Behold Your Mother By Matthew Russell S.J. Part 8. The Title "Mother of God."

[This theological essay and the one that follows it are not my own. I have preserved "Thoughts on the Assumption" as a relic of a very holy and gifted friend, Father William Hughes, S.J., who died on the 2nd of April, 1902, after the self-sacrificing and fruitful labours of many years in Australia, The writer of the present paper, which was published in The Ave Maria, is Father John Naughton, S.J.]

There are few subjects in religions controversy on which it is more a duty to avoid all kinds of bitterness towards our adversaries than the honour paid to our Blessed Lady. "If I believed as you believe" says an atheist to careless and indifferent Christians, " I would go barefoot through the world to proclaim the folly of living as you live." And if our adversaries knew what we know and believed what we believed, and are bound by our very faith to believe, regarding the ever-glorious Virgin, they might not—and many of them assuredly would not—yield to us in devotion toward her. But, unfortunately, there is between us a radical difference of opinion, a divergence of belief, on a fundamental point.

The truth is that non-Catholics, generally speaking—for, doubtless, there is a large class of exceptions—do not know, and, still more generally, do not recognise, the doctrine of the Divine Maternity. The idea essentially involved in the truth of the Incarnation is hidden from them. They do not believe Mary to be the Mother of God. They do not believe we hold it; and when we profess it, they conceive that we must be speaking the language of metaphor—it is only by some figure of speech ; some playing on a double sense; some poetical, but unreal, conception of the mind ; some devotional sentiment, not supposed to be severely and dogmatically true. That Mary was in very deed God's Mother, that the Eternal became her Child in all the plenitude of truth, that with all that inherent realism with which each of us is a mother's child He was hers, they neither believe themselves nor conceive that we believe.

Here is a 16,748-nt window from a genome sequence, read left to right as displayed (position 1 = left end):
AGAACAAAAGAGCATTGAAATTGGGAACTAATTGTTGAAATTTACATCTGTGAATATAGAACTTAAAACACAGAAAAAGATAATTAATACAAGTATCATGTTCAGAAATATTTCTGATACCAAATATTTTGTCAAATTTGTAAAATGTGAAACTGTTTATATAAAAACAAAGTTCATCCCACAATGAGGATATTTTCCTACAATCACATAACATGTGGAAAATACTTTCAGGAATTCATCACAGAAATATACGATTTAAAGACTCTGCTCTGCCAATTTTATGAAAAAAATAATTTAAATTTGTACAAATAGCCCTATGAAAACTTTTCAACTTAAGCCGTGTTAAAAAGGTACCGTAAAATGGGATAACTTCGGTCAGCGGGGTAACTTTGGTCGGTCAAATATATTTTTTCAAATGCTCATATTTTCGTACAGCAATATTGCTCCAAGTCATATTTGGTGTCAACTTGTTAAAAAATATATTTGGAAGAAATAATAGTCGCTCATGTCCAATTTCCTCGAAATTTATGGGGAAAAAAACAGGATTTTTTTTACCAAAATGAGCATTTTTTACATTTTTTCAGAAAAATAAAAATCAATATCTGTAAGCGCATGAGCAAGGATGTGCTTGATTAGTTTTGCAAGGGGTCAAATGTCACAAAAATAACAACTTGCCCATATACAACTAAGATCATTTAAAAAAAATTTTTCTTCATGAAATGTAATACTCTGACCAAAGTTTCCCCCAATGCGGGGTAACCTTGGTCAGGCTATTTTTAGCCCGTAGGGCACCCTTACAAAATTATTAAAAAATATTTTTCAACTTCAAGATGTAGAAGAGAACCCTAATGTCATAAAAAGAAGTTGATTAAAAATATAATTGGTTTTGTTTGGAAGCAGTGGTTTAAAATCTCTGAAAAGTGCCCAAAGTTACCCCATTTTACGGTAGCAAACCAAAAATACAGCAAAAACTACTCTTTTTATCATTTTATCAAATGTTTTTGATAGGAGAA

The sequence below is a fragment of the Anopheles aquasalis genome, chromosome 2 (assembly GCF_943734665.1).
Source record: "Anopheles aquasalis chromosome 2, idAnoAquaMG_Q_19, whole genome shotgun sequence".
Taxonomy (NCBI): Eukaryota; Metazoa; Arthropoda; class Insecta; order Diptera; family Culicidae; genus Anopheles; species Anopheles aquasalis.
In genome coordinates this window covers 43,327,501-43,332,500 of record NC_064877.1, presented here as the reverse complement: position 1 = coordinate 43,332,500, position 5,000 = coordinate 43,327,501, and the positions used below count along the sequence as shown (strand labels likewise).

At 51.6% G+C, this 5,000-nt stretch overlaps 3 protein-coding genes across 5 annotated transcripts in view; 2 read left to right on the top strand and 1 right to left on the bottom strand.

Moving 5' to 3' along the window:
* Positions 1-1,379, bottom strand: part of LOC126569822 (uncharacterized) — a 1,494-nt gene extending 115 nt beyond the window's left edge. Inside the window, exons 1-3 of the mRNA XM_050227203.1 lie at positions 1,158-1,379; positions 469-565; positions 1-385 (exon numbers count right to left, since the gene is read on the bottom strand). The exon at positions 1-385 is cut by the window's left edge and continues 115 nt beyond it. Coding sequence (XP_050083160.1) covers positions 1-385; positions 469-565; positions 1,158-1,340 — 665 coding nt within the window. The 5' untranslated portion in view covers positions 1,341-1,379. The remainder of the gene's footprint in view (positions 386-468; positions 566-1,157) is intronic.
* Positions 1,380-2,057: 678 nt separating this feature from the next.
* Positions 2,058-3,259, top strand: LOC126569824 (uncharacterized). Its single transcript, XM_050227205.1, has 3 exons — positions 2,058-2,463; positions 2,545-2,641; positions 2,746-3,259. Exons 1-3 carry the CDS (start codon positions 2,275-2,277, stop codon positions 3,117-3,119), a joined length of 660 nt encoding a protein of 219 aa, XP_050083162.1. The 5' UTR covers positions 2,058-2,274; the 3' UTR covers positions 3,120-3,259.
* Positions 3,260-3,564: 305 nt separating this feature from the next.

Any one who has had much to do with intelligent converts will at once recognise the truth of what we say. When you introduce to them the subject of Mary, they will speak of her with profound reverence, and even love. She is the "Virgin of Isaias," the Woman of the Proto-gospel, of whom the promised One was born ; the noblest and fairest of God's creatures; she is the Mother of Christ and the Mother of the Redeemer—the one whose seed crushed the serpent's head. But when, with the light of faith in your eyes and the lamp of faith to guide your steps, you advance and call her, as you have been taught from very childhood to call her. Mother of God, they draw back. Stopped by an incredulity, as the Israelites were stopped when just within sight of the Promised Land, they draw back from the one great truth that constitutes all the prerogatives, all the dignity, of Mary.

And, bad as this is, there is something worse still. If, turning from the Blessed Mother, you speak of her Divine Child, there is a correlative but far more serious error. One can not fail to be struck by the profound and personal love with which they speak of Him. He is their Alpha and Omega —the One on whom they cast the.burden of their sorrow, rest all their hope, and lean for comfort and consolation. He is the "Messiah," "the Redeemer," "the Saviour,'' "the Son of the Most High,'' "the Son of God." But if, in the full light of Catholic faith, you ask them," Is He who was born of Mary—that Child in the Crib—is He God ? Is He your God?" very often you have the unutterable pain of hearing them, unconsciously indeed, but none the less really, " dissolve the Lord Jesus Christ." In very reverence they hesitate—they put up their hands to save the ark from falling. You are going too far for them. Much as they love Jesus of Nazareth, they would not like precisely to say that; and if forced to give an answer at all on a subject on which they would prefer to keep silence, they would say, "No."

Though we have said it before, it would be wrong not to say it again : there are many exceptions to this ; but, then, they are exceptions. What we have described is, as a rule, the feeling and belief of by far the greater number outside the pale of the Catholic Church, They have a fundamentally erroneous idea of the nature of the Incarnation, They have lost the key to its understanding. They ignore the Divine Maternity, or they explain it away. There was no room for her in the inn of Bethlehem ; and, with Mary, Jesus too retired into the grotto. They have some vague belief that of her a most holy and perfect but purely human child was born, to whom the Godhead was afterward united, and in whom the Divinity afterward personally dwelt; whereas no purely human child—no mere man— was ever born of Mary, The only person born of her was the Second Person of the Blessed Trinity. He was man indeed, but only by being the God-Man—God, in that He was born of the Father from all eternity; man, in that He, the same, and not another, was born of Mary in time.